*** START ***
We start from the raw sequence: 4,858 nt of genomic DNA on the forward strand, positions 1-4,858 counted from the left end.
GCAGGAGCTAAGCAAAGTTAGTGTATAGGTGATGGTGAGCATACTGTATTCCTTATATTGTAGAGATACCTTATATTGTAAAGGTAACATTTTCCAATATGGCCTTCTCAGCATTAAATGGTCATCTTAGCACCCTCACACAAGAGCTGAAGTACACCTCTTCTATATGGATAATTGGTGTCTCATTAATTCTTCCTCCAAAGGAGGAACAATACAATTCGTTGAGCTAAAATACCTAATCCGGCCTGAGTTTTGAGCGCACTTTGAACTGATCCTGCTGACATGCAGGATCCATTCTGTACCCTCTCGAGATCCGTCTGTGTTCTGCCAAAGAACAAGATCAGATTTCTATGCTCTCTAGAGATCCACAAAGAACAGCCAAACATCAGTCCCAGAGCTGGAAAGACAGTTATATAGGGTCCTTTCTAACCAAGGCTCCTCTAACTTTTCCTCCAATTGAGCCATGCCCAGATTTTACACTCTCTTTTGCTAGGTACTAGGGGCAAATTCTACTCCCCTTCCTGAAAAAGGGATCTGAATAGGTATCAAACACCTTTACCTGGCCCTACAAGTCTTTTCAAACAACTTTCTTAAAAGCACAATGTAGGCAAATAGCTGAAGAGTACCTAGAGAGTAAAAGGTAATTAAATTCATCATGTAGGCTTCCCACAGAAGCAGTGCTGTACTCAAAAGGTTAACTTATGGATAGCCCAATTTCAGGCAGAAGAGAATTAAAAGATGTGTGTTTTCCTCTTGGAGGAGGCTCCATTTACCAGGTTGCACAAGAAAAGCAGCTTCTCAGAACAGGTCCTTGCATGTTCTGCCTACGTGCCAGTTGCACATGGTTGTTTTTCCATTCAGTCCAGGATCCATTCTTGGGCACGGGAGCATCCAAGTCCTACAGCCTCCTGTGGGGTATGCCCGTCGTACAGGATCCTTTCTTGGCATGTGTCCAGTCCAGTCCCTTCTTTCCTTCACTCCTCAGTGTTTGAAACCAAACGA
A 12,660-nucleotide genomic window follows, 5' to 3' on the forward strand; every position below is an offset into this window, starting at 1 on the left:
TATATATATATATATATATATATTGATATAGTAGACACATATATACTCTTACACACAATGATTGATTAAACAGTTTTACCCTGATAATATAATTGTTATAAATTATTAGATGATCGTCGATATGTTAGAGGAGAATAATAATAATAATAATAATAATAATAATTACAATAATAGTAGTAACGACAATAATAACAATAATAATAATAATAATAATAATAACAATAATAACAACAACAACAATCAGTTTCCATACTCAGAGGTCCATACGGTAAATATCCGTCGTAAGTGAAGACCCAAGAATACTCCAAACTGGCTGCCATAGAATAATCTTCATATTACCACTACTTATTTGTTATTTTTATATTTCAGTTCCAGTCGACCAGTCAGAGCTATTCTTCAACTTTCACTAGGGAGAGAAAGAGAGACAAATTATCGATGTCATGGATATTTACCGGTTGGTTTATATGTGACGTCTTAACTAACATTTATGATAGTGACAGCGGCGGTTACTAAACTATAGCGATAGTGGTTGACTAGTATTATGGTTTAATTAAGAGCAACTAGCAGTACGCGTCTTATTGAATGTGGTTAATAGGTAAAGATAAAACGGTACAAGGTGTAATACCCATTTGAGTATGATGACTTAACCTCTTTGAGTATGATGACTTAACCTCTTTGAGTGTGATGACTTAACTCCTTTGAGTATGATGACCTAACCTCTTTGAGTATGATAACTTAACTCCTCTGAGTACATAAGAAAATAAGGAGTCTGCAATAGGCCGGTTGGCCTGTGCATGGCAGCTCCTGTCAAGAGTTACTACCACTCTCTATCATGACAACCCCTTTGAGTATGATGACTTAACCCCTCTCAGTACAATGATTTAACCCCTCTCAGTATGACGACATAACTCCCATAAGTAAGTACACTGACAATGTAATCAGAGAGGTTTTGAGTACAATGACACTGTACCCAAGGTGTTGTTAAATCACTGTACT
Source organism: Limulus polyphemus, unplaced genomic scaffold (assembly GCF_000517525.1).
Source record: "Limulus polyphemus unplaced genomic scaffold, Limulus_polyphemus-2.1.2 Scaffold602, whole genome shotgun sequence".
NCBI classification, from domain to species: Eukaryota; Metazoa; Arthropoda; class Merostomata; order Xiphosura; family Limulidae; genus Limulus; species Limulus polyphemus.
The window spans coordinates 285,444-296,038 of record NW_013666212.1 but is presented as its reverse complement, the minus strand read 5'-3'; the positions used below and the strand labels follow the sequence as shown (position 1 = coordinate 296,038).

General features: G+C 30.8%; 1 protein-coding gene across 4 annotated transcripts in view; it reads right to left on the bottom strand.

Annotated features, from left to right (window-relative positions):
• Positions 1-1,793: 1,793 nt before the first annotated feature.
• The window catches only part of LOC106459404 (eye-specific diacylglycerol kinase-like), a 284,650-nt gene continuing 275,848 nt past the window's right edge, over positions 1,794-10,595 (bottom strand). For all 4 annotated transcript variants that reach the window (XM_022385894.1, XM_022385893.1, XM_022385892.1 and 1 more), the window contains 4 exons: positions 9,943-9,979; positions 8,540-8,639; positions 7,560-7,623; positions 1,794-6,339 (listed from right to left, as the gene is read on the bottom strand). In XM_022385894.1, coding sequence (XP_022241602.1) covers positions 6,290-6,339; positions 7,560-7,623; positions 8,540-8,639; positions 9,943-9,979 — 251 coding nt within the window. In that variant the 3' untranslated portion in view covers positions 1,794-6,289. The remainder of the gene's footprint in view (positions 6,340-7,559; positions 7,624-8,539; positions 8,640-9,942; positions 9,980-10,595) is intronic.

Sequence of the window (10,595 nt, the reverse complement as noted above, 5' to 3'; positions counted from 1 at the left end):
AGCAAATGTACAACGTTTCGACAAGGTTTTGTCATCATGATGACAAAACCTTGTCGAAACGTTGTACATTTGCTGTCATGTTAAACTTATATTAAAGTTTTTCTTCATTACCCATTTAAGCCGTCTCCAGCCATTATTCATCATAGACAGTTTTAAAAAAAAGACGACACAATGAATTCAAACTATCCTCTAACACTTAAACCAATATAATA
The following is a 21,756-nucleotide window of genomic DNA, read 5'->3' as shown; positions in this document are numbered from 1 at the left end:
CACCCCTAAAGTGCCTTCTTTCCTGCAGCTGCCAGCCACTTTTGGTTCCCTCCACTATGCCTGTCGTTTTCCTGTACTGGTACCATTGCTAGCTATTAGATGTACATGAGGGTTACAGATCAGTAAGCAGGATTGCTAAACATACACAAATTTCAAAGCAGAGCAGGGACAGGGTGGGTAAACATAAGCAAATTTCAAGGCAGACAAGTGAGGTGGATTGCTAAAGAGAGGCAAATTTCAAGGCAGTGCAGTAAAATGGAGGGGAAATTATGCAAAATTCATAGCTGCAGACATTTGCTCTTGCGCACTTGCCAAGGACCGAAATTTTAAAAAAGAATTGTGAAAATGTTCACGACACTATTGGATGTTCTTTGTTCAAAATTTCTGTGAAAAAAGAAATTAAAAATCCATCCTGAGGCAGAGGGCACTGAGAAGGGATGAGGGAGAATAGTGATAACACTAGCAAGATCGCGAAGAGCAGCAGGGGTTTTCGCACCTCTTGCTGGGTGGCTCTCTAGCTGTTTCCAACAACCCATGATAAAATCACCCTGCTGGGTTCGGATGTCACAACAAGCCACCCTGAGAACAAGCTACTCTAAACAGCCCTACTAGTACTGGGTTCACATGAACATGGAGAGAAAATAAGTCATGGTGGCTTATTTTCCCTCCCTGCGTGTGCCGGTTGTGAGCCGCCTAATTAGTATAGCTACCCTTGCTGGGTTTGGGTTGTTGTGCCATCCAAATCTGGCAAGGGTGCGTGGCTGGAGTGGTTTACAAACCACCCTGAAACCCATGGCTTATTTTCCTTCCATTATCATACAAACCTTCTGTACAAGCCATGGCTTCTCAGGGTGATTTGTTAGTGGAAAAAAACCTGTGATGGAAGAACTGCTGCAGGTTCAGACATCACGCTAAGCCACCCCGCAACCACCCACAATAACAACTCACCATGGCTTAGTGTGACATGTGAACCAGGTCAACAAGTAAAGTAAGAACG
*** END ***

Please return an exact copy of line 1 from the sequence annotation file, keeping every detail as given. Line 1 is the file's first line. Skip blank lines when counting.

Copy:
We start from the raw sequence: 4,858 nt of genomic DNA on the forward strand, positions 1-4,858 counted from the left end.